Where the lane widened out was a large red painted corrogated Iron Garage which had a large white painted sign above the large sliding doors, the black lettering stated "H.W Thompson & Sons, Electrical & Mechanical Engineers", Mr Thompson worked in there with Mr Tidy, I can remember going in there one day to try to get our wireless set repaired, when I was presented with an old typewriter to play with.
The track split in two just past Thompsons, the right hand fork led to the farm buildings and the back entrance to Magazine Cottages, and the left fork leading to the front way in to Magazine Cottages along a narrow path on the right side of the track to the farm gate.
Almost at the end of the track there was an Iron swing gate which we used to call "The Kissing Gate", this led to the cinder path, known locally as "The Linesteps" because it ran beside and below the railway line, then a left turn at the end took you up some wooden steps and over the railway and along the back of the gardens of the houses in New Road, as far as the Prefabs in Hornhatch Estate. I can recall collecting large lumps of coal from the embankment which had fallen from the tenders of the steam trains, this used to burn well in the open fire in our front room.
Magazine Cottages as seen from a passing train

No.6 Magazine Cottages had 3 rooms upstairs and 3 rooms downstairs, you went up a small passage way to get to the back door. If you hadn't got a key you would find it high up on a ledge in the outside loo, a very cold place in the winter!
Once inside the cottage, the first room you came to was what we called the scullery, we had one of the low stone sinks with just a cold water tap, a gas stove, I can remember my Mum making Treacle Toffee in a large saucepan. There was also a gas copper for washing the clothes, we also had an old wringer, which I know that I pinched my fingers in, but only the once! 
There was a step up into the next room, which was known of as The Kitchen, it had one of those old fashioned kitchen ranges which was regularly blackleaded with Zebo Grate Polish, the top of it used to get red hot when we had a good fire going, there was always a kettle steaming away. We used to put the spent ashes along the back garden path.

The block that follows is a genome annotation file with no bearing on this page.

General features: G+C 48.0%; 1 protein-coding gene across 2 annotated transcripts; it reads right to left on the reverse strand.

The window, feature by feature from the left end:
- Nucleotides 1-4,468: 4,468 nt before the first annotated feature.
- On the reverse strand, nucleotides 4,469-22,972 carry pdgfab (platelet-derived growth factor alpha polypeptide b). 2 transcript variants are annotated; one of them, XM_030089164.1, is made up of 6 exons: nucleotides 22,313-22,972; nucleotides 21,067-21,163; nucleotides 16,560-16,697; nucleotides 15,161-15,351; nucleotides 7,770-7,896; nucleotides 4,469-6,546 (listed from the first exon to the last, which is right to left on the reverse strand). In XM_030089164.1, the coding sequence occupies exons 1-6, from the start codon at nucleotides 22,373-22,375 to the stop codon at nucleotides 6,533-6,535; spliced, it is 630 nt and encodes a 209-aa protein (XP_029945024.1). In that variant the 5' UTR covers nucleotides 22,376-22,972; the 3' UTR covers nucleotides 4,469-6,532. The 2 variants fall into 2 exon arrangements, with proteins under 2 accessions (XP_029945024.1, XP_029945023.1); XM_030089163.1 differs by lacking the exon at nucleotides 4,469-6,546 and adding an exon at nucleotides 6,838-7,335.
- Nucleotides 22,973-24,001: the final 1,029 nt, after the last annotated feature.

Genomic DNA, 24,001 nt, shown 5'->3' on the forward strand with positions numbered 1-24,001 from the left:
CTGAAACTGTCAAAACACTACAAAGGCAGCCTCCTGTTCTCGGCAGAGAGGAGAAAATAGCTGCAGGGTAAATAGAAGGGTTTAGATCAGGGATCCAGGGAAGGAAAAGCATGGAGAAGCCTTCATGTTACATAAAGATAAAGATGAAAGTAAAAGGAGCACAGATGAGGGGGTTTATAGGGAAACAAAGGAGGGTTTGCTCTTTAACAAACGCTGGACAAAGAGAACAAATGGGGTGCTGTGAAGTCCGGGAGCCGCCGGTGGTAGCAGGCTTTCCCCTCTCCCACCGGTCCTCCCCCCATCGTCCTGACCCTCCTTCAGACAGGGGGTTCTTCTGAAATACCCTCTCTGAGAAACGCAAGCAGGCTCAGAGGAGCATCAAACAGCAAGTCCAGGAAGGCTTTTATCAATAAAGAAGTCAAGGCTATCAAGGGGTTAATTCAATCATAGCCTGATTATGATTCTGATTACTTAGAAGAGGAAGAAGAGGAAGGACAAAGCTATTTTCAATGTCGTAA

In my younger days we still had gas lighting, with chains to pull which lit the mantles, when we had electricity laid on, we still kept the gas light fittings over the fireplace in the front room.
There was a large table in the centre of the room, we had all our meals on this table, also in this room we had an old wind up gramophone it had two doors on the front, which when opened let the sound out, then below another two doors which stored the pile of old 78 records, some I remember had music only on one side, some of the record labels had the name "Regal Zonophone". Under the lid would be a couple of tins of gramophone needles. When the records seemed to a bit more scratched than usual, we would change the needle and imagine that it sounded better.
The other form of entertainment other than boxed games was the wireless set, which worked with the aid of accumulators, and I remember them as heavy glass containers that were filled with acid, and whenever they needed recharging were taken up to Mr Thompson in his Garage up the lane, later when Thompson's closed down we had to go all the way to Shalford to Schupke's.
There was a cupboard under the stairs, but as it was so very dark, the only time I went in there was when there was a bad thunderstorm going on.